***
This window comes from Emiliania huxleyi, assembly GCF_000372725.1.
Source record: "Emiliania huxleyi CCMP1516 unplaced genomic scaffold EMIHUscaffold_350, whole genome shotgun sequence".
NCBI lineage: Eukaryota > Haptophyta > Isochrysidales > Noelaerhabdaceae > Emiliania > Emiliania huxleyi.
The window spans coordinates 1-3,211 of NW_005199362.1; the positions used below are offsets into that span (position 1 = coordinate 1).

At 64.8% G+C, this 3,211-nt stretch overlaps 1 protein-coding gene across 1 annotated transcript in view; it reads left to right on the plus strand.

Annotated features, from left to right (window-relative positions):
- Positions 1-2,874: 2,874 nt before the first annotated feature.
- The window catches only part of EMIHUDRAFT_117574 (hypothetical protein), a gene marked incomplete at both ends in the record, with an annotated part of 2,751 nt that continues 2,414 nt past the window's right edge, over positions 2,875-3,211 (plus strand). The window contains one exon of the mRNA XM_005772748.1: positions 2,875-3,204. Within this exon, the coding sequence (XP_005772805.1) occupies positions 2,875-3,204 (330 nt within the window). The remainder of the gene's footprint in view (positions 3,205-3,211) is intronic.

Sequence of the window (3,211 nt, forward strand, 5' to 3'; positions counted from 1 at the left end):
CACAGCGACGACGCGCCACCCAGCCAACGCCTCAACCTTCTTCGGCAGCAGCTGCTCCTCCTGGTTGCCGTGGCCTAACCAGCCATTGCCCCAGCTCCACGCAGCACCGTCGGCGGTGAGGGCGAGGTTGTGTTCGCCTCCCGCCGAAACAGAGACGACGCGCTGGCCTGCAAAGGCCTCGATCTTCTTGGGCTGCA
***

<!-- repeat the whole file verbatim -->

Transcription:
This window comes from Emiliania huxleyi, assembly GCF_000372725.1.
Source record: "Emiliania huxleyi CCMP1516 unplaced genomic scaffold EMIHUscaffold_350, whole genome shotgun sequence".
NCBI lineage: Eukaryota > Haptophyta > Isochrysidales > Noelaerhabdaceae > Emiliania > Emiliania huxleyi.
The window spans coordinates 1-3,211 of NW_005199362.1; the positions used below are offsets into that span (position 1 = coordinate 1).

At 64.8% G+C, this 3,211-nt stretch overlaps 1 protein-coding gene across 1 annotated transcript in view; it reads left to right on the plus strand.

Annotated features, from left to right (window-relative positions):
- Positions 1-2,874: 2,874 nt before the first annotated feature.
- The window catches only part of EMIHUDRAFT_117574 (hypothetical protein), a gene marked incomplete at both ends in the record, with an annotated part of 2,751 nt that continues 2,414 nt past the window's right edge, over positions 2,875-3,211 (plus strand). The window contains one exon of the mRNA XM_005772748.1: positions 2,875-3,204. Within this exon, the coding sequence (XP_005772805.1) occupies positions 2,875-3,204 (330 nt within the window). The remainder of the gene's footprint in view (positions 3,205-3,211) is intronic.

Sequence of the window (3,211 nt, forward strand, 5' to 3'; positions counted from 1 at the left end):
CACAGCGACGACGCGCCACCCAGCCAACGCCTCAACCTTCTTCGGCAGCAGCTGCTCCTCCTGGTTGCCGTGGCCTAACCAGCCATTGCCCCAGCTCCACGCAGCACCGTCGGCGGTGAGGGCGAGGTTGTGTTCGCCTCCCGCCGAAACAGAGACGACGCGCTGGCCTGCAAAGGCCTCGATCTTCTTGGGCTGCA